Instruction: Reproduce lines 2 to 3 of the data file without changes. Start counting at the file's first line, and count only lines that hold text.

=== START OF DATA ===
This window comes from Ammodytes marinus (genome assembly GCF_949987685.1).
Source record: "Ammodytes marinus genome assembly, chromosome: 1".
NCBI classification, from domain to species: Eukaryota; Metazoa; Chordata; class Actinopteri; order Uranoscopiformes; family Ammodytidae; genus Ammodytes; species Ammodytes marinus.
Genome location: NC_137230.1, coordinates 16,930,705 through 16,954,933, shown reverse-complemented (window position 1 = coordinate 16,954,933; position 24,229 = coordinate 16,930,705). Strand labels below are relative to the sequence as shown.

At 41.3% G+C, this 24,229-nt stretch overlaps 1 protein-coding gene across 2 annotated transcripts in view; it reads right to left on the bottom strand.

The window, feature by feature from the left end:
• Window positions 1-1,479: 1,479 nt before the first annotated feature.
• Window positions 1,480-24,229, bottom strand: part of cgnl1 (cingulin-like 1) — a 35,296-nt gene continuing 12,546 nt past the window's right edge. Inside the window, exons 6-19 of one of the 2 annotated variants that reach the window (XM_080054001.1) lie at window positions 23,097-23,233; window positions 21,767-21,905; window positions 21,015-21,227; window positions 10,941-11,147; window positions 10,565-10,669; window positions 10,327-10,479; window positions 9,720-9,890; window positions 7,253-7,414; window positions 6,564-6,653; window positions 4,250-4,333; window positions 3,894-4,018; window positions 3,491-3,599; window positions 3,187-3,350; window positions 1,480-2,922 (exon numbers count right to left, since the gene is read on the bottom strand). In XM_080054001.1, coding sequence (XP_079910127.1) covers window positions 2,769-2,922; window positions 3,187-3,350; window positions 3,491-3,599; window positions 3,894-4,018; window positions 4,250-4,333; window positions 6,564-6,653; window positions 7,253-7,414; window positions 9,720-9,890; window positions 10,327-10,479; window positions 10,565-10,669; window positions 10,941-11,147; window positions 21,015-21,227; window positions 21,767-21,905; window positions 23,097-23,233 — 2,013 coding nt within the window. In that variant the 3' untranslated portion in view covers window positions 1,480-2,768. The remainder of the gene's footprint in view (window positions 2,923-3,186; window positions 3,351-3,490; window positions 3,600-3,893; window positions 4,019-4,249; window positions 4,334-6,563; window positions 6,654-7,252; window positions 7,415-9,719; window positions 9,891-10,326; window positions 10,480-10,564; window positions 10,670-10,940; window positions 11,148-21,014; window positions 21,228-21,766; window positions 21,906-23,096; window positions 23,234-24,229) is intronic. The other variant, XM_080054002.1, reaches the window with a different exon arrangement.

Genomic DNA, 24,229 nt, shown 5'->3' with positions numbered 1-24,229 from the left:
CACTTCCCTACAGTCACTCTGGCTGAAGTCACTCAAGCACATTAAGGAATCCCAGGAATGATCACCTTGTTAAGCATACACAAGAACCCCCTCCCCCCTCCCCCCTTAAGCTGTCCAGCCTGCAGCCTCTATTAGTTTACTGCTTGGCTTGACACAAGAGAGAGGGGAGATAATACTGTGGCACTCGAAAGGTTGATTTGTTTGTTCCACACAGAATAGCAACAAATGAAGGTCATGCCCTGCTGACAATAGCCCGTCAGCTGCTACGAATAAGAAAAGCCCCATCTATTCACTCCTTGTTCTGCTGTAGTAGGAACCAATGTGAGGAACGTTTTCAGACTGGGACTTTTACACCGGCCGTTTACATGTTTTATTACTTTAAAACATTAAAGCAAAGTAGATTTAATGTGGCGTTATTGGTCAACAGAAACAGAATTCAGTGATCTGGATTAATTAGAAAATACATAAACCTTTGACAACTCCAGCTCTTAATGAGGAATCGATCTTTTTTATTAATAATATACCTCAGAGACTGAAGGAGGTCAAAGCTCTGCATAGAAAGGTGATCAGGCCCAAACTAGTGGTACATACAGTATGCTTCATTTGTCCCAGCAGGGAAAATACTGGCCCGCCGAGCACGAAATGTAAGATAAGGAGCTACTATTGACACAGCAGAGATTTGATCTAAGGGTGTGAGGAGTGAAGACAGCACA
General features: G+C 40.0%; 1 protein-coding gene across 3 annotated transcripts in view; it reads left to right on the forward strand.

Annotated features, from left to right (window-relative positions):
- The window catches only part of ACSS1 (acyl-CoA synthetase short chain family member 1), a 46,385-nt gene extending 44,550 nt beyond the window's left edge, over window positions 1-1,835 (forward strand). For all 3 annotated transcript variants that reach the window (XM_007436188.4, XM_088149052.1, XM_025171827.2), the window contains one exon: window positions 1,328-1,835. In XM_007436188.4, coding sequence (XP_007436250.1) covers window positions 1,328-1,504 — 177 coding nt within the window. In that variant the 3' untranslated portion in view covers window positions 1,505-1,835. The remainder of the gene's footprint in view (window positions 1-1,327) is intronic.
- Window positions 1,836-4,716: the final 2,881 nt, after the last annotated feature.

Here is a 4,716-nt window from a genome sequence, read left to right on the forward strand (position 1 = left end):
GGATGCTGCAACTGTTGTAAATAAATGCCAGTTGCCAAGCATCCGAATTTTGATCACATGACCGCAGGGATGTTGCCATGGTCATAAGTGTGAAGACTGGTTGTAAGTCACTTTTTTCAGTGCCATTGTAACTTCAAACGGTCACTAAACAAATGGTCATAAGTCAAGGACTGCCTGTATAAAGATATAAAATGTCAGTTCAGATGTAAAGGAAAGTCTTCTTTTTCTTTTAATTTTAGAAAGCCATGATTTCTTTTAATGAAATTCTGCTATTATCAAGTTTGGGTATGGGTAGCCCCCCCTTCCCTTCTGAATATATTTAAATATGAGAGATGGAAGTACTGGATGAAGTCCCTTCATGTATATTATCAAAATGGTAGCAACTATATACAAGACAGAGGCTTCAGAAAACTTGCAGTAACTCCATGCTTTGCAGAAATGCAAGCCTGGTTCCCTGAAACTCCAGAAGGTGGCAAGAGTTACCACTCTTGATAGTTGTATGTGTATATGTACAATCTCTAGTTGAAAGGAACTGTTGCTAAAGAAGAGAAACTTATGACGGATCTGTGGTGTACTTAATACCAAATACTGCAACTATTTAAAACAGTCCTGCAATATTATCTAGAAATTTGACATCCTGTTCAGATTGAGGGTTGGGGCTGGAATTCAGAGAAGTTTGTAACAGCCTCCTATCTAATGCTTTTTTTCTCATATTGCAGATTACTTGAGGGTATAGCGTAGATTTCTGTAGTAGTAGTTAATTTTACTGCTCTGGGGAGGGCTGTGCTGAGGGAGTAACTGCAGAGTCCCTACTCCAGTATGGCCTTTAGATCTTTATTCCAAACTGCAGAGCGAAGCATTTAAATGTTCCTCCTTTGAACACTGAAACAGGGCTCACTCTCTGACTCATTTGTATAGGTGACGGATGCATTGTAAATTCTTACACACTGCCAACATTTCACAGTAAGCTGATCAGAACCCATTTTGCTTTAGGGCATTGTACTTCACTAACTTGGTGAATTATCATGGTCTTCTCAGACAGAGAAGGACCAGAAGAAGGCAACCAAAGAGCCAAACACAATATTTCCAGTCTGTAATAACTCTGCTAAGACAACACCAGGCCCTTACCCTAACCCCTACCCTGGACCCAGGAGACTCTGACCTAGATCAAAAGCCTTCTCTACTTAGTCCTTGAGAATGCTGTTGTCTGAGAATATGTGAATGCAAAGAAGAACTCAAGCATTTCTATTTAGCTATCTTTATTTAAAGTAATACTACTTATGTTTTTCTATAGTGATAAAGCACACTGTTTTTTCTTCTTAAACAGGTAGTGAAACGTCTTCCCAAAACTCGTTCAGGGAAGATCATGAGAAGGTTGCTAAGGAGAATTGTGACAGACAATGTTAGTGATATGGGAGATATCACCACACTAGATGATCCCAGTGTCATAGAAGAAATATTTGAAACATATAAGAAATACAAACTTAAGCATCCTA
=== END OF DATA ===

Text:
Source record: "Ammodytes marinus genome assembly, chromosome: 1".
NCBI classification, from domain to species: Eukaryota; Metazoa; Chordata; class Actinopteri; order Uranoscopiformes; family Ammodytidae; genus Ammodytes; species Ammodytes marinus.